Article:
Will the COVID Public Inquiry highlight the importance of corporate memory?
The Prime Minister confirmed on May 11 2021 that a public inquiry would begin within this parliamentary session. Although no date has been set yet, we predict that the Inquiry’s themes will include the UK’s preparedness for the pandemic; the Govt’s handling of scientific advice; PPE supplies; NHS test and trace; border controls; the disproportionate impact on ethnic minority people; care homes and lockdowns.
One of the many questions that might be asked is why the HSE did not refer employers, especially those of front-line NHS staff and essential workers, to its own Research Report RR619 of 2008 – Evaluating the protection afforded by surgical masks against influenza bioaerosols.
The report is twelve years old and was carried out by HSE experts. It was prepared on the back of the avian flu outbreak and was/is highly relevant to the Covid pandemic. It states that the ‘UK is preparing for a potential influenza pandemic. The main route of transmission of influenza is believed to be via direct contact with large droplets. The relative importance of aerosols in transmission is considered to be minor, but it cannot be ruled-out’.
The HSE report recognised that there was a common misperception amongst workers and employers that surgical masks will protect against aerosols. It is perhaps both tragic and ironic that whilst this fact was well known from 2008, the HSE did not appear to explain to Government, employers and the general public that surgical face masks do not provide complete protection against infectious aerosols; further that workers should wear appropriate respiratory protection.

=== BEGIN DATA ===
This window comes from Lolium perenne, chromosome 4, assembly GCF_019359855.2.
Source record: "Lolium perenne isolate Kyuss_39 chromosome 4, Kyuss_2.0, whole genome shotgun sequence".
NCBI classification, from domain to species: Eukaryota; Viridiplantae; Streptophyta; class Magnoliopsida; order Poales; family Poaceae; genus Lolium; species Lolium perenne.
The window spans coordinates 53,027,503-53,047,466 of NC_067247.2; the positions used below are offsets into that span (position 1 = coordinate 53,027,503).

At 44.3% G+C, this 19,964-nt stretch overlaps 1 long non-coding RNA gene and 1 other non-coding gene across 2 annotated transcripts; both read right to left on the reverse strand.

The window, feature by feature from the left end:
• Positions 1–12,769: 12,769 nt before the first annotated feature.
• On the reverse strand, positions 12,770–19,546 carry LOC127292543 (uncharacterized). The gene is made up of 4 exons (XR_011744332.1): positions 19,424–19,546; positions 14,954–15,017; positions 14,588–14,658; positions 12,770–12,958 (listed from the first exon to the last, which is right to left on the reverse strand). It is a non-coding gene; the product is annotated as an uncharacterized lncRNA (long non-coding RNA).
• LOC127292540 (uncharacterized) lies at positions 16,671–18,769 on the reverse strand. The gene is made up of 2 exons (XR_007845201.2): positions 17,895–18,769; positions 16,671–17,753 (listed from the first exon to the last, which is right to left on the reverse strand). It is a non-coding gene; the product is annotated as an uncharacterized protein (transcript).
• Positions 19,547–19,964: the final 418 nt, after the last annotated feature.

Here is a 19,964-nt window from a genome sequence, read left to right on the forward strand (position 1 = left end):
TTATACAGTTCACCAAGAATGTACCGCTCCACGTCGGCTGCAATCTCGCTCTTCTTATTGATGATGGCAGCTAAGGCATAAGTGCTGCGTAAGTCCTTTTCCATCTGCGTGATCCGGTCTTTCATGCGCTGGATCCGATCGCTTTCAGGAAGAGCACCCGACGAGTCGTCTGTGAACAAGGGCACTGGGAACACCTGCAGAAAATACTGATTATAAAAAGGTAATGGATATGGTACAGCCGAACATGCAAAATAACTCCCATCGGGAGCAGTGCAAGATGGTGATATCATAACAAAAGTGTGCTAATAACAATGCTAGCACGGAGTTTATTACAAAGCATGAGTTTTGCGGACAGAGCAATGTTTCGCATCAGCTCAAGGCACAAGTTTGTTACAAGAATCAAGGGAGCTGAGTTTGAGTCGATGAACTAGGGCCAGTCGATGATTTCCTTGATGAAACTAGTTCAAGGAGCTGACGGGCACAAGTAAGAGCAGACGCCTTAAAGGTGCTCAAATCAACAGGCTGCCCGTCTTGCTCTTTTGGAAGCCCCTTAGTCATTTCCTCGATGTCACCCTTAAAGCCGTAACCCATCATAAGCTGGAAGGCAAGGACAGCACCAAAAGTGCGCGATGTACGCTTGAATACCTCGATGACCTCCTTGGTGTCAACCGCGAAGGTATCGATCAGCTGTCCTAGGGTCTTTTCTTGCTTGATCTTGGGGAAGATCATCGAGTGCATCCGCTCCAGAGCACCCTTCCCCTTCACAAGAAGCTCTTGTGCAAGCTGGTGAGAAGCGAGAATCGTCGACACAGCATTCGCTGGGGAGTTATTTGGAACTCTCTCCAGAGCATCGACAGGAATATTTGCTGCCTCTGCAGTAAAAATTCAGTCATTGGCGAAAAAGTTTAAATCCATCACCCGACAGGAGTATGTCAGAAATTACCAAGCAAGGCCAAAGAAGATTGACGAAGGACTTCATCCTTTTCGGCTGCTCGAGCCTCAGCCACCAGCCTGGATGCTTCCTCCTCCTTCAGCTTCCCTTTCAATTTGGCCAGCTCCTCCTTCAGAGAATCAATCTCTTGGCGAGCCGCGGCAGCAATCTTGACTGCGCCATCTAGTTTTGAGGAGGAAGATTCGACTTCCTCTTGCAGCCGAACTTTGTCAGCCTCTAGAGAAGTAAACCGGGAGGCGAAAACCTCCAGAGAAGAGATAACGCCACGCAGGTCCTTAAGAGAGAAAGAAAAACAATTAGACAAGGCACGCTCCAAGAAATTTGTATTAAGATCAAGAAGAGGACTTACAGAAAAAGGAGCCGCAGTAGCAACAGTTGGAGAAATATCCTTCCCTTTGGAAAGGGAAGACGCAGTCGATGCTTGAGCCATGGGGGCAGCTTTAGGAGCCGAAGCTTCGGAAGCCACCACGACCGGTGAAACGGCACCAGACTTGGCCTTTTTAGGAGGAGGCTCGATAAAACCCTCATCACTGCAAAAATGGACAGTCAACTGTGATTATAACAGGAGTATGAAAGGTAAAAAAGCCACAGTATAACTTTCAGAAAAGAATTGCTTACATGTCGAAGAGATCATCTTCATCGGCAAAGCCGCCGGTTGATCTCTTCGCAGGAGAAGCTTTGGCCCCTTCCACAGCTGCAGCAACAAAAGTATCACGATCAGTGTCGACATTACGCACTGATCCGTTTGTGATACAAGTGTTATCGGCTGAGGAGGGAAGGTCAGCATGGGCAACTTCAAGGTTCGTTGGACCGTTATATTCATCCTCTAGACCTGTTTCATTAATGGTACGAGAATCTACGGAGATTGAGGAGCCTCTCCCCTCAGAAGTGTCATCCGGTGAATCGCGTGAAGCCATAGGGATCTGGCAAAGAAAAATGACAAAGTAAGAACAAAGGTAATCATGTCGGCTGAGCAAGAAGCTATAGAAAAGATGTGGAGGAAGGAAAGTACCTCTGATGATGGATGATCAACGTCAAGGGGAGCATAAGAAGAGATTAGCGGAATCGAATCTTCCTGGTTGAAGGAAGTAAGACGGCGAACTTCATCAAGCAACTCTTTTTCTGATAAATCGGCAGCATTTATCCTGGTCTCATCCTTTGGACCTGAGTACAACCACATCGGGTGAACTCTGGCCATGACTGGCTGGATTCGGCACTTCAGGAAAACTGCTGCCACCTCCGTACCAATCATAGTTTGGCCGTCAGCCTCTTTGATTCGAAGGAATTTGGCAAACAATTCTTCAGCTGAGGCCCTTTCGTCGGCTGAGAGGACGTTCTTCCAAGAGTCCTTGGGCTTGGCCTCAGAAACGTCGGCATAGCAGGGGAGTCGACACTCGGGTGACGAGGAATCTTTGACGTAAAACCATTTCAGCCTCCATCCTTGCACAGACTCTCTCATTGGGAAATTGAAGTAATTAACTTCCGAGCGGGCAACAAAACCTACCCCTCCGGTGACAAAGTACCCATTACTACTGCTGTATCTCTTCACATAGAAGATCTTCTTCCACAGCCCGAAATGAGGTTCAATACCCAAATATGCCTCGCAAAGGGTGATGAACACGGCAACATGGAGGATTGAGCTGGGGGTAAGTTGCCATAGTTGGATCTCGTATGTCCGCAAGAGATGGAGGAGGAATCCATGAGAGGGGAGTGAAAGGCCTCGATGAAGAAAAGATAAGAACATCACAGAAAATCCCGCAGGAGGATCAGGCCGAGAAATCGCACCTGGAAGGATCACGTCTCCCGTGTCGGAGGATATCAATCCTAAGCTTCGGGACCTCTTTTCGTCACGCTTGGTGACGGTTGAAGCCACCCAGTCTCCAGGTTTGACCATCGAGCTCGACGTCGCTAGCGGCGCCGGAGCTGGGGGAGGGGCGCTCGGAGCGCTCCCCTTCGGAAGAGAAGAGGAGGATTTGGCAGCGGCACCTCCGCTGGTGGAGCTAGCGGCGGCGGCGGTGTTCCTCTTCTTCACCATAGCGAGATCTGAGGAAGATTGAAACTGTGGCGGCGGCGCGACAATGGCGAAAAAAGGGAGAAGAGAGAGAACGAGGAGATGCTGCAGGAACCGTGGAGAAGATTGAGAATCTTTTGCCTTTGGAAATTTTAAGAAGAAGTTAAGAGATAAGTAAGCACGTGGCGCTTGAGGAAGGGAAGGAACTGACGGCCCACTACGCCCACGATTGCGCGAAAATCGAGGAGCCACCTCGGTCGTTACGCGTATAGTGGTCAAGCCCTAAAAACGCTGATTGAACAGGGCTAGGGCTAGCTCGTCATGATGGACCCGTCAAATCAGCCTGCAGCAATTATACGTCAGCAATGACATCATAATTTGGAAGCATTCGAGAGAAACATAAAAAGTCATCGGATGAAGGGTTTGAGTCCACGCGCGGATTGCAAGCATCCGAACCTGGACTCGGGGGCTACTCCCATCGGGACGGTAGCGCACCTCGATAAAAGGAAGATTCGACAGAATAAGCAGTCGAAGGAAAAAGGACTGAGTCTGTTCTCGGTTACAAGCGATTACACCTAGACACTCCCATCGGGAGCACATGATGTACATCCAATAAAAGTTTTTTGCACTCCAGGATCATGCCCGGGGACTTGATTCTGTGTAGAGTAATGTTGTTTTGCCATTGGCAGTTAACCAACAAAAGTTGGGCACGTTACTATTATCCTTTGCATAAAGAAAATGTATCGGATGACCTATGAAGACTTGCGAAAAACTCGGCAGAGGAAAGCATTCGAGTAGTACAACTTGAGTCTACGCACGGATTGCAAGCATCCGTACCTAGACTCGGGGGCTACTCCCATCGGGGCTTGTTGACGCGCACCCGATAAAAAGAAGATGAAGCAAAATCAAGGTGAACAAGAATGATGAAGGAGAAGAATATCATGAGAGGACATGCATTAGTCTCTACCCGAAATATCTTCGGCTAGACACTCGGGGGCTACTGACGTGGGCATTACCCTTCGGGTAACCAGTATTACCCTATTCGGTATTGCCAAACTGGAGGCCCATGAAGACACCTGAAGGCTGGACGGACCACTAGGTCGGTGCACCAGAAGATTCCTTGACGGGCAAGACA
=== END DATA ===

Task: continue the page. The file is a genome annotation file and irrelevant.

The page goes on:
The HSE analysis found that ‘surgical masks provide around a 6-fold reduction in exposure to viruses, whilst live viruses could be detected in the air behind all surgical masks tested. By contrast, properly fitted respirators could provide at least a 100-fold reduction’.
Perhaps the report was not at the front of the HSE’s corporate memory.
It is essential that all employers keep their ‘corporate memory alive’. Robust and effective policies and procedures help to do this – particularly in respect of health and safety. Don’t allow vital knowledge to be ‘placed on a shelf to gather dust’.
If you need help keeping your corporate memory alive and meaningful with best practice health and safety process to protect your teams in the best possible way, we’d be pleased to help.
This update is for general purposes and guidance only and does not constitute legal or professional advice. You should seek legal advice before relying on its content. This update relates to the prevailing circumstances at the date of its original publication and may not have been updated to reflect subsequent developments. If you have general queries about our updates, please email: email@example.com